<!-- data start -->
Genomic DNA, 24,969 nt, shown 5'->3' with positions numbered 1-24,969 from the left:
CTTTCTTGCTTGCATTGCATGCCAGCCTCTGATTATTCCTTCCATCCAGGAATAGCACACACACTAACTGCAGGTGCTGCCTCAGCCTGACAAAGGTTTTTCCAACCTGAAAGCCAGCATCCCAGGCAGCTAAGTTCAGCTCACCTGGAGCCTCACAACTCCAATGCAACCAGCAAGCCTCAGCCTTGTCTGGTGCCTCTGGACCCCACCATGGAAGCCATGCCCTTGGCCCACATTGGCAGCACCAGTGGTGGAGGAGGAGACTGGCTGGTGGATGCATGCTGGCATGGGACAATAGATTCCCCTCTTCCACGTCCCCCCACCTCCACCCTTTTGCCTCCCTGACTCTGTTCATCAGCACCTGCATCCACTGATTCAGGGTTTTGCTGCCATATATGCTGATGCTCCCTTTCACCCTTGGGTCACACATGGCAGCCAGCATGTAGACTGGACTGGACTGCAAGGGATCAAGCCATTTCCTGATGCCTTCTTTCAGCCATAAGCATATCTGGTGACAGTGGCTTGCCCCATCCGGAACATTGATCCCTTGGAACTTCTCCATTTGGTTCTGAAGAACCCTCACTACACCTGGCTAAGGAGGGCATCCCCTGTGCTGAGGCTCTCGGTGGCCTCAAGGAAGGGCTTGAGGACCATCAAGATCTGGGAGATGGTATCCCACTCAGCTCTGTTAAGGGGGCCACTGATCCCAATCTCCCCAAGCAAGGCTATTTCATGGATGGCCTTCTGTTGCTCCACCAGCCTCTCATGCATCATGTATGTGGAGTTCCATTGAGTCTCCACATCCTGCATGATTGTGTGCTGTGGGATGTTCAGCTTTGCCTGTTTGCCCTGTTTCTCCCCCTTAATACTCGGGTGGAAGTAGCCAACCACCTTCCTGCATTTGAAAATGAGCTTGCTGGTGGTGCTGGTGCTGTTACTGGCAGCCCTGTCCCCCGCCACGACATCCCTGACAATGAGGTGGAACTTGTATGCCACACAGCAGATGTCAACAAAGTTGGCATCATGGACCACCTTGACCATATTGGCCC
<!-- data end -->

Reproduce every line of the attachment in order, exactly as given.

Genomic DNA, 24,969 nt, shown 5'->3' with positions numbered 1-24,969 from the left:
CTTTCTTGCTTGCATTGCATGCCAGCCTCTGATTATTCCTTCCATCCAGGAATAGCACACACACTAACTGCAGGTGCTGCCTCAGCCTGACAAAGGTTTTTCCAACCTGAAAGCCAGCATCCCAGGCAGCTAAGTTCAGCTCACCTGGAGCCTCACAACTCCAATGCAACCAGCAAGCCTCAGCCTTGTCTGGTGCCTCTGGACCCCACCATGGAAGCCATGCCCTTGGCCCACATTGGCAGCACCAGTGGTGGAGGAGGAGACTGGCTGGTGGATGCATGCTGGCATGGGACAATAGATTCCCCTCTTCCACGTCCCCCCACCTCCACCCTTTTGCCTCCCTGACTCTGTTCATCAGCACCTGCATCCACTGATTCAGGGTTTTGCTGCCATATATGCTGATGCTCCCTTTCACCCTTGGGTCACACATGGCAGCCAGCATGTAGACTGGACTGGACTGCAAGGGATCAAGCCATTTCCTGATGCCTTCTTTCAGCCATAAGCATATCTGGTGACAGTGGCTTGCCCCATCCGGAACATTGATCCCTTGGAACTTCTCCATTTGGTTCTGAAGAACCCTCACTACACCTGGCTAAGGAGGGCATCCCCTGTGCTGAGGCTCTCGGTGGCCTCAAGGAAGGGCTTGAGGACCATCAAGATCTGGGAGATGGTATCCCACTCAGCTCTGTTAAGGGGGCCACTGATCCCAATCTCCCCAAGCAAGGCTATTTCATGGATGGCCTTCTGTTGCTCCACCAGCCTCTCATGCATCATGTATGTGGAGTTCCATTGAGTCTCCACATCCTGCATGATTGTGTGCTGTGGGATGTTCAGCTTTGCCTGTTTGCCCTGTTTCTCCCCCTTAATACTCGGGTGGAAGTAGCCAACCACCTTCCTGCATTTGAAAATGAGCTTGCTGGTGGTGCTGGTGCTGTTACTGGCAGCCCTGTCCCCCGCCACGACATCCCTGACAATGAGGTGGAACTTGTATGCCACACAGCAGATGTCAACAAAGTTGGCATCATGGACCACCTTGACCATATTGGCCC